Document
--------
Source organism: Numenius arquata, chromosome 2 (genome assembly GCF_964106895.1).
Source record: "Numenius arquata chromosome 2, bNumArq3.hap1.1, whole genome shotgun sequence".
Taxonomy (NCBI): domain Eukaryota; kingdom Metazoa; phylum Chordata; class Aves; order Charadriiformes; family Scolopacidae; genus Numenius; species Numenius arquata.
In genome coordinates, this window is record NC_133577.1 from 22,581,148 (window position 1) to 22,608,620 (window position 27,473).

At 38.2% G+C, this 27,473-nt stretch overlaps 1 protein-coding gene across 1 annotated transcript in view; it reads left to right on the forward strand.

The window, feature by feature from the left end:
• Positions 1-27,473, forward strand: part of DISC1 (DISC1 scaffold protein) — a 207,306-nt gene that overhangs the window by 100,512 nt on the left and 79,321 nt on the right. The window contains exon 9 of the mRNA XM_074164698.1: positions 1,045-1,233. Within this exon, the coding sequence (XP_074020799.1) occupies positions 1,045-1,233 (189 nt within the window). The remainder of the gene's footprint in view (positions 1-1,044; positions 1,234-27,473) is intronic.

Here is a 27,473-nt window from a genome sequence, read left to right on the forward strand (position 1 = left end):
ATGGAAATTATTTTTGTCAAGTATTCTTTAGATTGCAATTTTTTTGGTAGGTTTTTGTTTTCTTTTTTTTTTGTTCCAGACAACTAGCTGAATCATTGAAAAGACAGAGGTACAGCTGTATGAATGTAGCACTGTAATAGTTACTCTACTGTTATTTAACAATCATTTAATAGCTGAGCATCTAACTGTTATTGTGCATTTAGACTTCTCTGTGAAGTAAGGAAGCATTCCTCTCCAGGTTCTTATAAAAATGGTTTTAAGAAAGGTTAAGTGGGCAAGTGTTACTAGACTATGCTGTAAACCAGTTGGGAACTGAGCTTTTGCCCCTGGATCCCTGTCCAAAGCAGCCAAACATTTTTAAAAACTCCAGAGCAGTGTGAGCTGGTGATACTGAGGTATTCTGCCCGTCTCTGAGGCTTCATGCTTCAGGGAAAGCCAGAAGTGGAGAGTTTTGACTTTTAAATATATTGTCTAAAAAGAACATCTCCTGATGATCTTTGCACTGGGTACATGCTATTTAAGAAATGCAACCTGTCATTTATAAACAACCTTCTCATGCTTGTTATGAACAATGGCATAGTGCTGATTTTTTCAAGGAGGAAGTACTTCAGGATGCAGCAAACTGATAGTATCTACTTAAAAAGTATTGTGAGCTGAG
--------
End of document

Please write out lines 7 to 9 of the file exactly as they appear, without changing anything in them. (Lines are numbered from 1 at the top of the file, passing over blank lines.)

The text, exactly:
• Positions 1-27,473, forward strand: part of DISC1 (DISC1 scaffold protein) — a 207,306-nt gene that overhangs the window by 100,512 nt on the left and 79,321 nt on the right. The window contains exon 9 of the mRNA XM_074164698.1: positions 1,045-1,233. Within this exon, the coding sequence (XP_074020799.1) occupies positions 1,045-1,233 (189 nt within the window). The remainder of the gene's footprint in view (positions 1-1,044; positions 1,234-27,473) is intronic.

Here is a 27,473-nt window from a genome sequence, read left to right on the forward strand (position 1 = left end):
ATGGAAATTATTTTTGTCAAGTATTCTTTAGATTGCAATTTTTTTGGTAGGTTTTTGTTTTCTTTTTTTTTTGTTCCAGACAACTAGCTGAATCATTGAAAAGACAGAGGTACAGCTGTATGAATGTAGCACTGTAATAGTTACTCTACTGTTATTTAACAATCATTTAATAGCTGAGCATCTAACTGTTATTGTGCATTTAGACTTCTCTGTGAAGTAAGGAAGCATTCCTCTCCAGGTTCTTATAAAAATGGTTTTAAGAAAGGTTAAGTGGGCAAGTGTTACTAGACTATGCTGTAAACCAGTTGGGAACTGAGCTTTTGCCCCTGGATCCCTGTCCAAAGCAGCCAAACATTTTTAAAAACTCCAGAGCAGTGTGAGCTGGTGATACTGAGGTATTCTGCCCGTCTCTGAGGCTTCATGCTTCAGGGAAAGCCAGAAGTGGAGAGTTTTGACTTTTAAATATATTGTCTAAAAAGAACATCTCCTGATGATCTTTGCACTGGGTACATGCTATTTAAGAAATGCAACCTGTCATTTATAAACAACCTTCTCATGCTTGTTATGAACAATGGCATAGTGCTGATTTTTTCAAGGAGGAAGTACTTCAGGATGCAGCAAACTGATAGTATCTACTTAAAAAGTATTGTGAGCTGAG